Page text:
The next morning we were up bright and early for our date with Toyota.  When we arrived we were stunned to find the staff waiting for us. They were, as usual, smiling, warm and eager to greet us.  Three were managers: the general manager, Ibrahim Buyukdogan, Suleyman, his first assistant, and Evren, his second assistant.  I suppose I was skeptical since I had no previous encounters with Turkish business practices outside hotels. I was prepared for a difficult and long day, anticipating they could take advantage or our obvious vulnerability and milk us dry.  The car needed the repairs as well as servicing and I was in no position to bargain.  I, once again, explained the whole story. They appreciated the fact that we were upset by the experience and the we were concerned that the care had failed us in a critical moment.   By that time the chief mechanic of Toyota had joined the group.  He was the only person who didn’t speak English so the staff translated our message.  Once all the issues were on the table, the chief mechanic went to work, methodically working on each issue.  They changed all fluids, including transmission, oil and brake.  All bearings, bushes and brakes were inspected. They were fine. The oil and diesel filters were changed, and the air filter was cleaned.  All grease points were filled. The wheels were rotated and aligned. They pulled the exhaust system, released the crimp, straightened and then remounted it. The plastic bumper in the muffler area had been crushed and torn.  They reshaped it and restored its form. The windows which had been jamming were repaired. Finally, they got to the anti-lock braking system.  I waited anxiously for an answer to our question: was there a mechanical failure the previous day. The head mechanic inspected all the brakes and looked at me as if to say, “sorry, everything is okay.”  The whole time the staff was there standing with us waiting for answers.  Earlier as lunch time came everyone walked off the job at the same time and they beckoned us to follow. They took us with them to Toyota’s cafeteria and we ate with the staff as their guests.  We remained at the shop until the close of business and every issue was addressed. As six o’clock approached all tasks were completed and they handed us the bill.  The total cost was about 700 Turkish lira or roughly $475.00.  They looked at us if we were okay with the bill.  We were,  though we felt a bit unsettled because there was no mechanical explanation for the previous day’s event.  However, on the other hand, we were elated to find out that there was no major damage.  A spare tire underneath the rear of Kiharambee! had absorbed the majority of the impact on the mountain side. All major structures were in tact.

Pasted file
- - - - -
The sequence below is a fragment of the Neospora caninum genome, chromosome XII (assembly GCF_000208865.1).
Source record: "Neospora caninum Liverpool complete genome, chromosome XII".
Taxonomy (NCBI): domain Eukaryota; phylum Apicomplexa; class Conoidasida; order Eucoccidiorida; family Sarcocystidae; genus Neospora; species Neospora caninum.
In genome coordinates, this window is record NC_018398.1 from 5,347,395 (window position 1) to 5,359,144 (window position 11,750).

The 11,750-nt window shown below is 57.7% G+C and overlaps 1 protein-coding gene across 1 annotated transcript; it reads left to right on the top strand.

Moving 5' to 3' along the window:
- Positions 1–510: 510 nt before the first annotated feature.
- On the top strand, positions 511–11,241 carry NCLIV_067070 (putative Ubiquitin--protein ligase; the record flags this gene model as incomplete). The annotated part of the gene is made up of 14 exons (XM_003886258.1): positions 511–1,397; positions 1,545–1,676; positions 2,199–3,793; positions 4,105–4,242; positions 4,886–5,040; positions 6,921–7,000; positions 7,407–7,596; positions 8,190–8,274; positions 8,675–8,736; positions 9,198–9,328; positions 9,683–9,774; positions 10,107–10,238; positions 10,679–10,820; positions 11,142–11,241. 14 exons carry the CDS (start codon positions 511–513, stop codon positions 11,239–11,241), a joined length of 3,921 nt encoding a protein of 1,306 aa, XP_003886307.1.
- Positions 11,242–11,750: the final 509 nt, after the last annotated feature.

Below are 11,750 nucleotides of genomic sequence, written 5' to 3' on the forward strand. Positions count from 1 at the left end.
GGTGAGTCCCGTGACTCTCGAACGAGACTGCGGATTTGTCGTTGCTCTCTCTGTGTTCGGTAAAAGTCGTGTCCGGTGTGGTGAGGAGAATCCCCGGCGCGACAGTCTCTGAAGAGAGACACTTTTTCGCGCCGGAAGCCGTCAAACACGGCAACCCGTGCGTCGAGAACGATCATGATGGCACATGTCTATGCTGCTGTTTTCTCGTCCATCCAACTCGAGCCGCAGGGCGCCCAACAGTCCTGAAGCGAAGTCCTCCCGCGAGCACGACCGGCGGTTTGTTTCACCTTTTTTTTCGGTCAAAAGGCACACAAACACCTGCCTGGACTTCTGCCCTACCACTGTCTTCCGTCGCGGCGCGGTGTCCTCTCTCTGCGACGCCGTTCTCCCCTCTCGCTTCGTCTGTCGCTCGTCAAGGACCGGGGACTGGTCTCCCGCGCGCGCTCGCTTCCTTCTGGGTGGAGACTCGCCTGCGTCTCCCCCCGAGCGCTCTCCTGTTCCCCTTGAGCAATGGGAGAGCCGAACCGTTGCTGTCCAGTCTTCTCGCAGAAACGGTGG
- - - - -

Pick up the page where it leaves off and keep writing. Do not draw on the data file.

iPhoto shot of Toyota Staff at Fethiye: from left, Sesai Yalain (Foreman), Evren (2nd Assistant GM), Suleyman (1st Assistant GM), and Ibrahim Buyukdogan (General Manager of Toyota, Fethiye)

Everyone gathered round as we entered the final moments of our long day at the Toyota leadership including the General Manager, his two assistant managers, the chief mechanic, and three or four other staff.  They wanted our approval of what had transpired.  Had they met our expectations?  Were they cordial and hospitable? They didn’t ask these questions but their facial expressions exposed their thoughts.  Their smiles were subdued. We made it clear the experience more than met our expectations. It was fabulous. They addressed each issue methodically and efficiently. They didn’t find a mechanical reason explaining the car’s erratic behavior but they had fixed what was broken, verified the braking system worked properly, and reassured us that the vehicle was sound.  Genuine smiles of happiness emerged on everyone’s face and we moved from conversations about the car to questions about our plans to attend the World Cup.  They were all football fans.  They wanted to know our favorite teams.  Maria boasted, “Brasil!” I’m more cagey on that subject, so there was a longer discussion about who deserves to win.  We had given the head mechanic a kickabout baseball cap which he was still wearing proudly.  One of the assistant managers, Evren,  had been a goalkeeper in a professional program and juggled one of our soccer balls while the work was being done. At end we exchanged emails and vigorous hand shakes.  When we left, they stood watching us drive off, all with smiles on their faces, just as we did because of our extraordinary experience.